Phred Phlintstoner - 2018-07-25

thief9001 i agree 100%

Calyo Delphi - 2018-07-25

I definitely like the mixed-bag format for lab notes. Though I might also suggest that if you have a lab notes to make with a lot of content about just one topic, you could create a separate video for that. But if you have a bunch of smaller stuff to report on, condensing it into one lab notes video like this is definitely the way to go.

And far be it from me to discourage you to create videos about new and improved processes of topics you've already covered. I'm sure everyone would love to see updates and revisits of old content with new techniques. :)

Phred Phlintstoner - 2018-07-25

Calyo Delphi totally agree!

Tricky's World - 2018-07-24

please don't separate lab notes...
And playing think, what's the reason you don't use stainless steel with a glass lid and pressure release valve? other than wanting to use just glass :)

kuzetsa - 2018-07-25

I strongly disagree, Tricky's World -- / 8:34 / Smaller, self-contained videos are much more accessible and easy to find using the features of youtube search. At best, using an "all-in-one" format could have the workaround of needing to link to individual segments. A concise, well-presented 2 minute video is better.

Tricky's World - 2018-07-25

I'm sorry but i would learn nothing from shorter videos and have no interest in chasing multiple videos, unless i watch them repeatedly witch would get very old very fast, i also enjoy the current format as they are, educational, informative and entertaining is the reason i subscribed in the first place. :)

I guess preference here is down to your reasoning for following @nurdrage, my reasoning is mostly entertainment (yes i know i'm sad) then its the education factor. If you are chasing the education i can see your point, but its not for me. :)

AKAtheA - 2018-07-25

Not if the bottom is thin. FYI a magnetic stirrer hotplate also has a thin stainless steel plate on top of it :P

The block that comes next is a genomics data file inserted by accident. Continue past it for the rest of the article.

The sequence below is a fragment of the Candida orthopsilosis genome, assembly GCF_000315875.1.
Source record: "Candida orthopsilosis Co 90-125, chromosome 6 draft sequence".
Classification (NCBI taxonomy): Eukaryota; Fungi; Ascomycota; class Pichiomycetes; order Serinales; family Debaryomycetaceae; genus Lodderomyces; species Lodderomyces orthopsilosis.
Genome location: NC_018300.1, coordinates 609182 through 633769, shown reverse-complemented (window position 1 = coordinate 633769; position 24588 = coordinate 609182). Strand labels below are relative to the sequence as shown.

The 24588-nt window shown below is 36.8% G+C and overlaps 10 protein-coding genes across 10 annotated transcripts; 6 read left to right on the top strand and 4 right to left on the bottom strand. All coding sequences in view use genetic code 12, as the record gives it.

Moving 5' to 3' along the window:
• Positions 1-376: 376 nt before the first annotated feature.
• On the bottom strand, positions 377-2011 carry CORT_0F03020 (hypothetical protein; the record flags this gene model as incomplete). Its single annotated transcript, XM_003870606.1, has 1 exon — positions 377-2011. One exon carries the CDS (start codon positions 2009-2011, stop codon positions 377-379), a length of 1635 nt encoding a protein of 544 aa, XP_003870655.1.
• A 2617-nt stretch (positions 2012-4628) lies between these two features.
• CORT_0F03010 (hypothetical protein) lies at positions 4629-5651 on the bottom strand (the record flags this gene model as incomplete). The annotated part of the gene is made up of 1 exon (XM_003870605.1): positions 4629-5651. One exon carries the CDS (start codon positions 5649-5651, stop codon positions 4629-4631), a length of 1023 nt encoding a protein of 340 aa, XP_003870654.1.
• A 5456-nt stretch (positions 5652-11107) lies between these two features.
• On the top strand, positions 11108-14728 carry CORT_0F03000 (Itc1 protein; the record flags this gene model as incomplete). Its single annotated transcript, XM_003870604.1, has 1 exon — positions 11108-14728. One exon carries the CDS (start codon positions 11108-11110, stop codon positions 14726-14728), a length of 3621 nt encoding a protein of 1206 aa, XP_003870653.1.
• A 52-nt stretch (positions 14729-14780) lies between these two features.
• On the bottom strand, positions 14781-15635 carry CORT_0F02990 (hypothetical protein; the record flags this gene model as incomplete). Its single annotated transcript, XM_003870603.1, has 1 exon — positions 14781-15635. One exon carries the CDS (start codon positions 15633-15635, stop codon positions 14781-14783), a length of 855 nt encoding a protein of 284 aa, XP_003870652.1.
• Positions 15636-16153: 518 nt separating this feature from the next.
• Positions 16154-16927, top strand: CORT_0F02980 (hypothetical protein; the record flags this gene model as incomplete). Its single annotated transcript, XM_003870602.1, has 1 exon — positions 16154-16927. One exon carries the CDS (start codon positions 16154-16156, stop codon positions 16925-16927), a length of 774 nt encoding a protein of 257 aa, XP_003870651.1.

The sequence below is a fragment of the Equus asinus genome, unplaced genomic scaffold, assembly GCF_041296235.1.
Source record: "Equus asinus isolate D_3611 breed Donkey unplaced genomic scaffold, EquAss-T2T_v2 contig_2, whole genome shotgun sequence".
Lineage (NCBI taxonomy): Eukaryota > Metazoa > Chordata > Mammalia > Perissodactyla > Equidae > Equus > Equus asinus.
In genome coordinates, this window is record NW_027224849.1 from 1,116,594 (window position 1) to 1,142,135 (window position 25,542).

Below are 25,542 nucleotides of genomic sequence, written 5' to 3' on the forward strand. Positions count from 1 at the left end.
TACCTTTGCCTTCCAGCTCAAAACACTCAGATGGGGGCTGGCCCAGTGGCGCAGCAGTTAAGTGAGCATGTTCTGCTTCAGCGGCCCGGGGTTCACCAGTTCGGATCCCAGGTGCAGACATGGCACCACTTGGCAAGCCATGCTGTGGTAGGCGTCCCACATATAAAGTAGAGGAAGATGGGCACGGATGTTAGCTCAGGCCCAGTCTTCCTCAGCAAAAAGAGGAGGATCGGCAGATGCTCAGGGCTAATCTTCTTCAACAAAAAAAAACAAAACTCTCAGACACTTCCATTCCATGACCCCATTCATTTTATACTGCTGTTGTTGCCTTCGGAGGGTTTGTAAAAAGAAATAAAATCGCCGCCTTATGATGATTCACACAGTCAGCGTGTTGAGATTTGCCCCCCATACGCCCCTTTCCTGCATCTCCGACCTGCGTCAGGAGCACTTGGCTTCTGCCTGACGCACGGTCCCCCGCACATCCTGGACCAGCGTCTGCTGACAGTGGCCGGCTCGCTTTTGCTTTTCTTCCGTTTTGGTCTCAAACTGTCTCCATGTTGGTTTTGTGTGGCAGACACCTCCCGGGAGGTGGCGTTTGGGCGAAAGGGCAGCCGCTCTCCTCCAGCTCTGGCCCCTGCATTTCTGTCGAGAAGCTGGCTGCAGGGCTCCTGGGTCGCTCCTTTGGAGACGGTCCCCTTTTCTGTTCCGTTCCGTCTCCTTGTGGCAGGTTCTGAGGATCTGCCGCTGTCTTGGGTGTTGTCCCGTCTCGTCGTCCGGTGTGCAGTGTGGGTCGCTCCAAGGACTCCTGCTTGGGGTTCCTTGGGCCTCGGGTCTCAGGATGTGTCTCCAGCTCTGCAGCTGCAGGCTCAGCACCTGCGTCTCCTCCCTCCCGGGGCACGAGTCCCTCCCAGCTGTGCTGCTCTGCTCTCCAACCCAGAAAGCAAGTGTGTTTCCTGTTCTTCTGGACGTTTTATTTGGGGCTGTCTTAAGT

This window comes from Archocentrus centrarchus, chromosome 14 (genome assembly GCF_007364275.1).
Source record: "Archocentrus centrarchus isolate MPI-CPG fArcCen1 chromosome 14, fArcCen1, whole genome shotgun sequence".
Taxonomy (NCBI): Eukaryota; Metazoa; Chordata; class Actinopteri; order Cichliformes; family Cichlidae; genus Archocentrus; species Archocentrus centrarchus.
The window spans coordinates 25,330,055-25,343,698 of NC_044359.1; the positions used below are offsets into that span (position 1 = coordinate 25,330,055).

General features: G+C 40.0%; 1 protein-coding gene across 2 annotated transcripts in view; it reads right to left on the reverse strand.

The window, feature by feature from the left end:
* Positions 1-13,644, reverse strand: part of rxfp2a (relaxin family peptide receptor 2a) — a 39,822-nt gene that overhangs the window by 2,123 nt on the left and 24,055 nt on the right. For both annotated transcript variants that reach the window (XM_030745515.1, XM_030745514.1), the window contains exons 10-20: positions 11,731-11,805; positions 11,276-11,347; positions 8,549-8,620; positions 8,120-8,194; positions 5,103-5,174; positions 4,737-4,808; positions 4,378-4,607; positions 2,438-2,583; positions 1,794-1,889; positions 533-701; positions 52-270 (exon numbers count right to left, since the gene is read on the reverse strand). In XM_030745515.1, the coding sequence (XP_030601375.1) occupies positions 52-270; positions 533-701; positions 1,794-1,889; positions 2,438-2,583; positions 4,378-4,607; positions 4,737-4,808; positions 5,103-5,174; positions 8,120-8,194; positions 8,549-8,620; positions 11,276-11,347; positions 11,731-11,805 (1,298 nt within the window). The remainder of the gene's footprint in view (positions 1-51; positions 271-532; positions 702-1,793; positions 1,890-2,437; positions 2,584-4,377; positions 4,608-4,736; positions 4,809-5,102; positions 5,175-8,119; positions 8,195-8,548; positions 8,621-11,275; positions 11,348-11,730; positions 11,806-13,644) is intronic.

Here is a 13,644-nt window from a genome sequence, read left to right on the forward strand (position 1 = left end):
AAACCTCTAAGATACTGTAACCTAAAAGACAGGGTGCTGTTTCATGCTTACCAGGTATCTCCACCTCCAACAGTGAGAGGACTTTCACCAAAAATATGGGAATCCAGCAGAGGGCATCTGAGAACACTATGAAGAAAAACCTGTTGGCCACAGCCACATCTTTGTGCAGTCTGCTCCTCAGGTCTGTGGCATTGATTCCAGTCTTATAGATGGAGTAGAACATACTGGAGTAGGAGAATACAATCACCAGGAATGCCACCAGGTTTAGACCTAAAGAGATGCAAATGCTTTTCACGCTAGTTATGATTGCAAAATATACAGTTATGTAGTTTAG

MisterLepton - 2018-07-27

Lukáš J. Surprisingly it doesn’t really that much. At least not in my experience. Especially not stainless steel.

Vinícius - 2018-08-18

Good idea. Stainless steel is inert to sodium hydroxide. I apply caustic soda to clean my stainless steel cookware, which looks brand new!

skyliner_369 - 2018-07-24

Also I don't mind you redoing/updating older videos. A, It gives you content to post so we know you didn't have your hands burned off and B, you don't really have to abandon longer projects for the chemistry

Aussie Chemist - 2018-07-24

Looking forwards to see how the new apparatus works

Creeper Lamoureux - 2018-07-25

Aussie Chemist super hero porn star 😂

soupisgdfood - 2018-07-25

Titanium can be mechanically applied to glass surfaces by literally rubbing it on. It would also be cheaper than a titanium container of sorts. The titanium oxide layer formed should be very chemically resistant. Of course, it’s still opaque, but it might be an option for coating the most vulnerable areas of the glass.

Pietro Tettamanti - 2018-07-30

I think that TiO2 would be reduced by the molten sodium.

soupisgdfood - 2018-07-30

Pietro Tettamanti by what mechanism? I’m not saying you’re incorrect, I’m curious and uneducated.

Pietro Tettamanti - 2018-07-30